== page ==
GM Quad-4 engine

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The Quad 4 (called Twin Cam after 1995) was a DOHC and SOHC straight-4 automobile engine produced by General Motors' Oldsmobile division. It was a modern engine for the time, but was criticized for roughness as well as its longevity. Balance shafts were added in 1995, also known as a transitional year from the Quad 4 to the renamed TWIN CAM variant, in 1996 2.4L (LD9) the complete engine makeover was accomplished. The name is derived from the engine's four cylinders and four valve per cylinder layout. There was a single overhead camshaft variant that was produced for a brief time. The Quad 4 used an iron block and an aluminum head.

The Quad 4 debuted in 1987 and was replaced after 2001 by the Ecotec. Quad 4 engines were produced at GM's Delta Engine Plant (Plant 5) in Delta Township, Michigan. In recent years, it has gained a minor following in hot rodding circles as a period style engine (which looks like a 1930's Offenhauser twin cam unit).

Quad OHC

A SOHC variant of the Quad 4 was intended to replace the Tech IV. Debuting in 1992, this Quad OHC was an 8-valve engine and produced 120 hp (89 kW), 40 hp (30 kW) less than a Quad 4 from the same era. Torque was 140 ft·lbf (190 N·m).

Although power and economy were better than the pushrod Tech IV, the Quad OHC was retired after 1994 when the DOHC version became standard.

LD2

The LD2 was the standard version of the Quad 4. The LD2 was the first incarnation of the Quad 4. It is a lower output version of the Quad 4 when compared to the LGO or High Output Quad 4. There was a transitional version of the LD2 in 1995.

1995

For 1995, a balance shaft-equipped version of the 2.3 L version was produced. A clever arrangement ensured a constant load on the shafts: The crank drove one shaft, which drives the second, which drives the oil pump. The shafts spun at twice the engine rpm, forcing the redline to be reduced from 6800 to 6500 rpm. Output was 150 hp (110 kW) and 150 ft·lbf (200 N·m). This was the only Quad 4 family engine produced in 1995. This was known as a transitional year for the engine family.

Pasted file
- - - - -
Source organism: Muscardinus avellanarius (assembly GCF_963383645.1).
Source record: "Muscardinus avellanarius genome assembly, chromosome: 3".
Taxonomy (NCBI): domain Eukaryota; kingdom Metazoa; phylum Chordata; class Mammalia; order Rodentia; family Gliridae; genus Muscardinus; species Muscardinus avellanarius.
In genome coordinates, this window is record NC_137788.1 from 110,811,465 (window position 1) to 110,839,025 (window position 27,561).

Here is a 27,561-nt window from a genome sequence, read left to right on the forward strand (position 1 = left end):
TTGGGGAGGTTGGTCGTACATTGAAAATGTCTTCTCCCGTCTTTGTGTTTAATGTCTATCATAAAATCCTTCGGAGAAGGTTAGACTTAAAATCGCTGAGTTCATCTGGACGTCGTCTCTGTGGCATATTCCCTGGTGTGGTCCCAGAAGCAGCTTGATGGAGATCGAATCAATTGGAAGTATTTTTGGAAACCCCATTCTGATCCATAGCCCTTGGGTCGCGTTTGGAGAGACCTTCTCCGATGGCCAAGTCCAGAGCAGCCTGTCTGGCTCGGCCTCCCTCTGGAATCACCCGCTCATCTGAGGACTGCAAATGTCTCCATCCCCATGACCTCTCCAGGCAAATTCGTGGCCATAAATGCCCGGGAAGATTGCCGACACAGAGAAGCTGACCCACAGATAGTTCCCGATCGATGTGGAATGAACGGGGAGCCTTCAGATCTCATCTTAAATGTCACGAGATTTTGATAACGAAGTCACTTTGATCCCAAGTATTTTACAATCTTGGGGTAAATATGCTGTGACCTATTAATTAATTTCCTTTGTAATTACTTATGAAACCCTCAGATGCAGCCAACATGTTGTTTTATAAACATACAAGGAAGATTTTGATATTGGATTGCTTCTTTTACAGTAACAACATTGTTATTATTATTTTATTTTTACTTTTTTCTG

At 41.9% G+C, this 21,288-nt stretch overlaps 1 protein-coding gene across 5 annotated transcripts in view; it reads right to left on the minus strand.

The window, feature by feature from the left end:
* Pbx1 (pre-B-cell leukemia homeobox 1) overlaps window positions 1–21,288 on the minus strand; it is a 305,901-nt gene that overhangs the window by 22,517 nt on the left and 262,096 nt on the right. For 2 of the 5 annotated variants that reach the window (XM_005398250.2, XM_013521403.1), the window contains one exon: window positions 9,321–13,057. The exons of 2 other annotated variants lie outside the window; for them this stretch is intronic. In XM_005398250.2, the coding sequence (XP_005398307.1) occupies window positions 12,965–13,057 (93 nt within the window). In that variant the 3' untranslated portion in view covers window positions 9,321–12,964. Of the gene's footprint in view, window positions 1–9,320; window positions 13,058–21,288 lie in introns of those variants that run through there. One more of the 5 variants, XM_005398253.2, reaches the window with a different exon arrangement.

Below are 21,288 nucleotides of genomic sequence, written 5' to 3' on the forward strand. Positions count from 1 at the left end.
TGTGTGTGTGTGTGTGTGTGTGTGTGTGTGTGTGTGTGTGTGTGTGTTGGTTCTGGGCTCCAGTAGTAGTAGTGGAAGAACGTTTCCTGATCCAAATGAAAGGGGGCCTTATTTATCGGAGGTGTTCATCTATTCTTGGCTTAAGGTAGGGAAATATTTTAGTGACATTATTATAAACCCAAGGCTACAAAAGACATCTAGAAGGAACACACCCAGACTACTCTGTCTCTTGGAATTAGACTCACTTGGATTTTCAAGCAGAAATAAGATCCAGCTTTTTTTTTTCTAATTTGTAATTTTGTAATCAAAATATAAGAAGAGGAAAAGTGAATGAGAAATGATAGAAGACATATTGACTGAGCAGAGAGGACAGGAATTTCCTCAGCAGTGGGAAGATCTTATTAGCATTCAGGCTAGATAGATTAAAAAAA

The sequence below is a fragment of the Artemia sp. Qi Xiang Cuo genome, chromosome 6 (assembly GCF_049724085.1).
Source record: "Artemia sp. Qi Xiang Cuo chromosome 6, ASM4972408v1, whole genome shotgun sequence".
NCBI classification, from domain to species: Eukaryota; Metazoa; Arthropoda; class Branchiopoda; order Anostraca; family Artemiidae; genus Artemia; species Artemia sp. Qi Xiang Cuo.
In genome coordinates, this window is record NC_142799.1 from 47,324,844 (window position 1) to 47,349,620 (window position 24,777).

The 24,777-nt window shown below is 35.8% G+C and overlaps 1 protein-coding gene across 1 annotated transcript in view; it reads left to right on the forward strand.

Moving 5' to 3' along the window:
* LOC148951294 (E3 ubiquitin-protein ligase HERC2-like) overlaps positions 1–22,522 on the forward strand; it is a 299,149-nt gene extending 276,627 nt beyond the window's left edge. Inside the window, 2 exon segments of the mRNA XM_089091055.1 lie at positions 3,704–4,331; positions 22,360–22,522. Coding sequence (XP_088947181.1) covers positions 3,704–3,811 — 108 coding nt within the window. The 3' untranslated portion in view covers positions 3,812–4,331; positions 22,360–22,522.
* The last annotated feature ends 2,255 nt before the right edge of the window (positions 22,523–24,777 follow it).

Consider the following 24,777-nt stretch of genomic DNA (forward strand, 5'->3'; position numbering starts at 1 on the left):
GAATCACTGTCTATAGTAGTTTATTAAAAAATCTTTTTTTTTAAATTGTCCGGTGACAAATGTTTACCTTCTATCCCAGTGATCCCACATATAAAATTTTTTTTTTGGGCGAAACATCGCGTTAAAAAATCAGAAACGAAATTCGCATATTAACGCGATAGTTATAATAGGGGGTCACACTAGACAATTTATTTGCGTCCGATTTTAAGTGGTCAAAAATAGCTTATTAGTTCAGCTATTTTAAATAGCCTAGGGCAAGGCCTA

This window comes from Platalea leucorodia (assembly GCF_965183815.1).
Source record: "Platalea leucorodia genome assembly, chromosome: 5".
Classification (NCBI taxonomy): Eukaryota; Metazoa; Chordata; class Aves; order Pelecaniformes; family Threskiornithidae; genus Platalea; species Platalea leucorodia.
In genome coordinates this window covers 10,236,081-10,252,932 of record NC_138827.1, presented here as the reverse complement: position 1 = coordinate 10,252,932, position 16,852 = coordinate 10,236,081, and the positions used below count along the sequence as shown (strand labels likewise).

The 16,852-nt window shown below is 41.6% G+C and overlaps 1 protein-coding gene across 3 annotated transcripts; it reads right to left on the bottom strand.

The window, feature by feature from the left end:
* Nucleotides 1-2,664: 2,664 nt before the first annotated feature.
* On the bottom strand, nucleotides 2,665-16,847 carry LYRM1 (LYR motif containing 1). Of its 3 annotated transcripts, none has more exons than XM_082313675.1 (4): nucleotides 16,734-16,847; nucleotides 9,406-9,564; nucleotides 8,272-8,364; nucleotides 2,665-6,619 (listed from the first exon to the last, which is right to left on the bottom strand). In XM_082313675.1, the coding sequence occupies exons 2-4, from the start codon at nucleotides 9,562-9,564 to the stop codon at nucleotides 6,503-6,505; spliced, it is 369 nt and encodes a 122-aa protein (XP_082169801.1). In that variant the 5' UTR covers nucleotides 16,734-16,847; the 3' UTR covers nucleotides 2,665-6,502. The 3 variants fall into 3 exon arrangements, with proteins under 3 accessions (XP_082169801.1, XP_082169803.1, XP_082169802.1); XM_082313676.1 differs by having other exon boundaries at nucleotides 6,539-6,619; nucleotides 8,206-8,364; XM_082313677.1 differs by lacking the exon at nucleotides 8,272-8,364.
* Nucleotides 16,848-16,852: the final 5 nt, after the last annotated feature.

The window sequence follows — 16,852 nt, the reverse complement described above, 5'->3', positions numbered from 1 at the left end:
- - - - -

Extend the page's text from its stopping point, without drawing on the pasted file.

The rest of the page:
Applications:

LG0

The High-Output 2.3 L LG0 version produced 180 hp (134 kW) from 1989 to 1992, and 175 hp (130 kW) in 1993 and 1994. Changes included more aggressive camshafts, and an extra half point of compression (from 9.5:1 to 10.0:1).

Applications:

W41

The W41 version was the highest-output Quad 4 at 190 hp (142 kW) in 1991 and 1992, and 185 hp (138 kW) in 1993. The additional 10 hp (7.5 kW) came from longer duration cams and a different PROM.

Applications:

LD9

The LD9 Twin Cam was a 2.4 L (146 cu in) Quad 4 variant with balance shafts, debuting in 1996. Bore was decreased from 92 mm (3.6 in) to 90 mm (3.5 in) and stroke increased from 85 mm (3.3 in) to 94 mm (3.70 in) for better torque, and power was increased to 150 hp (112 kW).[1] This engine received a minor update halfway through the 1999 model year that eliminated the EGR, increased the compression ratio from 9.5:1 to 9.7:1, and switched from low impedance fuel injectors to high impedance.

  • note the LD9 has been know to have connecting rod and connecting rod bearing problems(they tend to throw rods) when they get over 100,000 miles on them. First you will start to knock with out warning, if you do experience this problem you have time to save your engine(rebuilding it or rebuild shop) Some say to use 5w-40, 10w-40 oil, or 20w-50 racing oil to help prevent this or buy aftermarket connecting rods and bearings(which are a lot stronger)

Applications:

External links

See also

  • http://media.gm.com/division/chevrolet/products/archive_prod_info/pguide/cavalier/cavspec3.htm